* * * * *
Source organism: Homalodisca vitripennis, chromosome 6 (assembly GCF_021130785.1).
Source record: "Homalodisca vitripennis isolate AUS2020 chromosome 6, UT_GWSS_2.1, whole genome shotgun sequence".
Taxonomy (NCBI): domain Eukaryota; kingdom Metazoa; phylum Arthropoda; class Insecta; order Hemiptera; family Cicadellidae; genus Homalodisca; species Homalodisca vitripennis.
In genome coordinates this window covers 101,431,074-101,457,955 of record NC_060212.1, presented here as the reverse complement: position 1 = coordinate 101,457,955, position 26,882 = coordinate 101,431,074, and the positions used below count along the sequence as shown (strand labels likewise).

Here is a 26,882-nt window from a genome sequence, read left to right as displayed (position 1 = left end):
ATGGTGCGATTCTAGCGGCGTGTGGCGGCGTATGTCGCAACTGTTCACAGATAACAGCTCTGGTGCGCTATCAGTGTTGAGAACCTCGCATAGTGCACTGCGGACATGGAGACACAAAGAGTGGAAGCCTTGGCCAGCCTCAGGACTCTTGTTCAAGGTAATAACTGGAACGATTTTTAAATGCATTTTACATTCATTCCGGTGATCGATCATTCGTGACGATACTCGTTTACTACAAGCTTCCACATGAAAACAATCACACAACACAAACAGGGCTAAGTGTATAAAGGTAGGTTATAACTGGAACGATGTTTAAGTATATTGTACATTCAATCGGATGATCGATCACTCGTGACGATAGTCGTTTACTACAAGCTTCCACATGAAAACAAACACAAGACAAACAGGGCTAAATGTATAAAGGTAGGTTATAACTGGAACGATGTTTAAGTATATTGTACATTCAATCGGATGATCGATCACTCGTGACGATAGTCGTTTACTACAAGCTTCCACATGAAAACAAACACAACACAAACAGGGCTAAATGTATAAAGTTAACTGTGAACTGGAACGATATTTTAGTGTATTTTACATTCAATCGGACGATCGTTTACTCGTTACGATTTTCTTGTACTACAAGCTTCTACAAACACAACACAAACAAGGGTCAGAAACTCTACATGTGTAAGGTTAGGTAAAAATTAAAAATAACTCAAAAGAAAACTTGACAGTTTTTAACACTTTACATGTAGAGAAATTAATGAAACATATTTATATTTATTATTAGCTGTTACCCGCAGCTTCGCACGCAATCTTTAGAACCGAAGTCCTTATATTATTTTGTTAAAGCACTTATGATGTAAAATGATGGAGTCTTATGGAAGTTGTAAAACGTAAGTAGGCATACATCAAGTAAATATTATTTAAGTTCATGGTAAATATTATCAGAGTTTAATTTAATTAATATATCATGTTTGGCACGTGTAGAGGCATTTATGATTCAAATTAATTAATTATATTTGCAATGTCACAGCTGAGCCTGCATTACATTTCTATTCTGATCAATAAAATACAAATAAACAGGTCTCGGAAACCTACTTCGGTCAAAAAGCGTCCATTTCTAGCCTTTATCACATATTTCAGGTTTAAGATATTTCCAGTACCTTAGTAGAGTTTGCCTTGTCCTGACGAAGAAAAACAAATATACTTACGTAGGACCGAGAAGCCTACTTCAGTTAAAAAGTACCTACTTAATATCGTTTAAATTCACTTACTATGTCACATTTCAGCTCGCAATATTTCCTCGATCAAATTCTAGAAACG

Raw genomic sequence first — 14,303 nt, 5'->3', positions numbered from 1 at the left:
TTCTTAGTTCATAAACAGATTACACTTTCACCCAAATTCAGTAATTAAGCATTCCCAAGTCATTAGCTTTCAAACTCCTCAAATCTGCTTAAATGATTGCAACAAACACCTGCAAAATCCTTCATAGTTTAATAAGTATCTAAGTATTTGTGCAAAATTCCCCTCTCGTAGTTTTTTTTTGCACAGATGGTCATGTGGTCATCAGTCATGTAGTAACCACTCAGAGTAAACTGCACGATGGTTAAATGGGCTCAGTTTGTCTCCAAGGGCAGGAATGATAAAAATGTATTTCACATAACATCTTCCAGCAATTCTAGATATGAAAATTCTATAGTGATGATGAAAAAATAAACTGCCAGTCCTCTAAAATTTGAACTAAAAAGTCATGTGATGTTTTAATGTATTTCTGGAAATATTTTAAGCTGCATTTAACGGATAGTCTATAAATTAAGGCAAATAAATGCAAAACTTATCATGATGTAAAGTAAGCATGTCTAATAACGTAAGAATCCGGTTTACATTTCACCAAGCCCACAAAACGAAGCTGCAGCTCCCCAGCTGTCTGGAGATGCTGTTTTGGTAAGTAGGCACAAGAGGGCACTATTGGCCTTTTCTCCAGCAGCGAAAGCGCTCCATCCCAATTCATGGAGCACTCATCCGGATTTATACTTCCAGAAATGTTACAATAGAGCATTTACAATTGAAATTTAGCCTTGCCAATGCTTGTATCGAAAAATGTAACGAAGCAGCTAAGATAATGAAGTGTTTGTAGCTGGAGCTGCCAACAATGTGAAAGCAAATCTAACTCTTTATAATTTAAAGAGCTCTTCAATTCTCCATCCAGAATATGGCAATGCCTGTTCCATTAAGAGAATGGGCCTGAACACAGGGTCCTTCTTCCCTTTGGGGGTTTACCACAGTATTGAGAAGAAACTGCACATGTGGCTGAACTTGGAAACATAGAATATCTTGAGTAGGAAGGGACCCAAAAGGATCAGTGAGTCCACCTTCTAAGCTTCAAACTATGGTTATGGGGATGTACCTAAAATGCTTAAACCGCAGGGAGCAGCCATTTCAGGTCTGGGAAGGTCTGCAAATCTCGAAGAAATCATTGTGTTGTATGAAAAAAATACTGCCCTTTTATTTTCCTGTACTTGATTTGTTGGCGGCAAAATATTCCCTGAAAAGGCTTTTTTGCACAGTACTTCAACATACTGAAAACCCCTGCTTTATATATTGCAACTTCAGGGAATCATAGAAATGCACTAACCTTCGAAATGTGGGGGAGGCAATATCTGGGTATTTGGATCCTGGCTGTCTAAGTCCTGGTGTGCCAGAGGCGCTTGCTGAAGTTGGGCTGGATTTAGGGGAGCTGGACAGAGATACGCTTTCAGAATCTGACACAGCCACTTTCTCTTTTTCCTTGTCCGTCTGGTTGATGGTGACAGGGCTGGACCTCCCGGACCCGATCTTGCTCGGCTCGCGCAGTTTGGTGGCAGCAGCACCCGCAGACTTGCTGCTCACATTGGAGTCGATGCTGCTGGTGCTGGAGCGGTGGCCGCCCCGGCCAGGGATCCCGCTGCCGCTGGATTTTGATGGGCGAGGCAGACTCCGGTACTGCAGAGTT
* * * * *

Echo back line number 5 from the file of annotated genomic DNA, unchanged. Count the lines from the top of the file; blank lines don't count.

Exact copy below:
Here is a 26,882-nt window from a genome sequence, read left to right as displayed (position 1 = left end):